By @casualtorture on 13th Sep 2019, show post
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@OdysseusUnbound Agree, I think we're basically saying the same thing. Though, isn't it a bit unfair to write all non-age-statements off as shady marketing?
My impression is that there does seem to be a trend whereby distilleries mix things up just to be able to jump on the current whisky bandwagon. I think e.g. Arran has compromised their brand with all these new NAS and cask-finishes... I'd be bold enough to say that also Benromach has fallen into that trap with recent CS varieties that felt too young (whilst discontinuing the venerable 100/10)... and Balblair's recent redesign and shift from vintage to age statements (with accompanying price-hike) seems to have gone down like a led balloon.
Then again... I don't see many US / Canadian whiskies fronting with an age statement, and people still seem pretty happy.
So, maybe we don't dislike "non-age-statements", but rather "abandoning-age-statements-just -to-be-able-to-cram-out-too-young-whisky-that-may-or-may-not-have-it's-youth-hidden-by-overkill-cask-finishes"
7 days ago 1Who liked this?
All this talk of Arran. I feel left out because I don't own any of it, though I get my Arran fixes at my sister's house. She owns a couple of them, Sauternes and Amarone (a good batch of Amarone, Ontarians). As to the 10 yo, I'll have to try it again. I was never at all impressed with it the first 2 or 3 times I tried it. Maybe another batch. I posted about tasting a whole bunch of Arrans in around 2012, but at that time no one else on Connosr was drinking or getting excited about Arran. I remind myself that we are all doing this at our own paces.
7 days ago 2Who liked this?
@RikS I don't think the non-age-stated whiskies themselves are "shady". Age is one variable in the final character of the product, and there are many other variables. The shady aspect, to me, is the idea propagated my many distilleries that NAS is a way to give consumers mostly older stock brightened up with just a touch of younger whisky at a price point lower than if it had an age statement. The marketing speak is disingenuous, but many of my favourite whiskies (scotch, Canadian, American) don't carry an age statement. Taste and perception are separate things. I can love one and hate the other. That's my only real point.
It's no secret that Wild Turkey Rare Breed is a mix of 6-12 year old bourbon, but we don't know how much of each is in a given batch. And that's fine; the product is excellent and the price point is fairly consistent. I'm a fan of Laphroaig Triple Wood, and after watching John Campbell explain it in a video, I'm fairly certain that the final product is a vatting of 8-13 year old whisky. But I'd still like to know the exact proportions. And that video is several years old. It's possible that the more recent batches of Triple Wood are 5-9 years old. Without an age statement or full disclosure, there's no way to be sure. It's fairly well-documented that earlier batches of Uigeadail were richer (or perceived as richer and better) than more recent batches, allegedly because of the older stock that earlier batches contained and new ones don't have. Is there any truth to this? Is it just internet rumour? I have no idea; and without any age statements or batch "recipes", very few people know the truth. That said, I've enjoyed every Oogie I've tried, but maybe I'd be singing a different tune if I'd been a fan of it for over 10 years...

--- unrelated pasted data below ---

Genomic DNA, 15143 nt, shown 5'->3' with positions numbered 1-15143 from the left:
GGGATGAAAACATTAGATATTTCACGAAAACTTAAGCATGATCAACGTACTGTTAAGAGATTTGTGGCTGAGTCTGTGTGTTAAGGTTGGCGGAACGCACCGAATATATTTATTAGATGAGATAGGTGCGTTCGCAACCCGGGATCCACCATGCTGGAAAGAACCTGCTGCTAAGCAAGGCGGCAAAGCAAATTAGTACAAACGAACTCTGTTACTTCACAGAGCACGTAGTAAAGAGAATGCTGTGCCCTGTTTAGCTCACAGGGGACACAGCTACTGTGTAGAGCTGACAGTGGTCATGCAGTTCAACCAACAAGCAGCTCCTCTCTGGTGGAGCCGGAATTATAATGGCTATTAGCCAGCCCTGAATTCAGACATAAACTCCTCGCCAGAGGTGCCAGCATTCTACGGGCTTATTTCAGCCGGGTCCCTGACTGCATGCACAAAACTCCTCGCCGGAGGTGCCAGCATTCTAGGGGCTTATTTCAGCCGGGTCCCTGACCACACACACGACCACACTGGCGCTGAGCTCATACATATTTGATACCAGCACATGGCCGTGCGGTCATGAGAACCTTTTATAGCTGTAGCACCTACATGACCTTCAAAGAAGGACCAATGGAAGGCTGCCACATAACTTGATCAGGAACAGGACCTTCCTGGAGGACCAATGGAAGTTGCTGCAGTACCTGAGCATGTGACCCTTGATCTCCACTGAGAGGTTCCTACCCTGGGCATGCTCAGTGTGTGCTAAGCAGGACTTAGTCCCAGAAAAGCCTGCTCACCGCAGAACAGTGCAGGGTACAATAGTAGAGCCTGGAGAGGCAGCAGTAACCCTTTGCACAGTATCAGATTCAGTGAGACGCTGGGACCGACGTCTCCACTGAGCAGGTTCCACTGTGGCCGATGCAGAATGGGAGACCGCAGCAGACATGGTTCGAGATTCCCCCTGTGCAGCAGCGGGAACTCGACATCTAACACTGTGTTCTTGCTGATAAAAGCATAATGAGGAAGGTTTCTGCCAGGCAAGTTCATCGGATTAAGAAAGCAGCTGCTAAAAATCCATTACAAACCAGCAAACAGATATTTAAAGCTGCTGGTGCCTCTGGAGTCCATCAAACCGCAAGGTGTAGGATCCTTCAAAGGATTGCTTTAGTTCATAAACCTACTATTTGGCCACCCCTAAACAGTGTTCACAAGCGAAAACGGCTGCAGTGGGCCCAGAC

7 days ago 4Who liked this?
@OdysseusUnbound i can say with absolute certainty that I was richer before I started buying lots of whisky. Money wise that is. Now I'm richer in experiences.
7 days ago 5Who liked this?
@RikS True dat! The value which my sister holds which I have taken most to heart is that experiences are more important than possessions. To my self from 40 years ago hearing that, it was a shocking idea at first. But now I am a full subscriber. "You can't take it with you."
7 days ago 3Who liked this?
@RikS ‘So, maybe we don't dislike "non-age-statements", but rather "abandoning-age-statements-just -to-be-able-to-cram-out-too-young-whisky-that-may-or-may-not-have-it's-youth-hidden-by-overkill-cask-finishes"’. Very well said.
although I would prefer if more/all whiskey came with an age statement. As @OdysseusUnbound mentioned it is just one variable but a pretty big one.
It seems as if Arran have gone about this back to front: By that I mean, they started out with mostly age stated whiskys that many thought weren't quite 'there' yet but had potential. They stuck to it and seemed to 'come of age' about 5-6 years ago, with many critics celebrating their style and quality. Just as their reputation seemed to be cementing and further growing they then drop some of their most popular expressions and go on a NAS binge?!
Hey ho - wish I'd bought some more of the 14 but no way I'm paying secondary prices for it. There's much out there that is better at that price. I may have to pick up a Bothy QC at some point though.
6 days ago 3Who liked this?
@RianC is the 14 shooting up on secondary??
6 days ago 0
@RikS - I've seen a few bottles recently (which may suggest not that many are biting?) for under £60 but most are that or higher. It's not that much of a hike and the RRP of £45 was good value but even so, I would rather put my cash elsewhere.
@RianC Yea, it seems it's still available on Amazon too +£5 delivery.
I do have one in stock, which I intend to drink(!) but if it becomes Glendronach 15 madness, then I may reconsider lol
6 days ago 1Who liked this?
@RikS I have 1 opened and 2 unopened. We’ll see after the one is gone in a few months what the market looks like.
@RianC What's the price of the 18 over there? It's such an unusually good price here, or at least in Alberta, that I am not having too much trouble getting over the loss of the 14.
3 days ago 0
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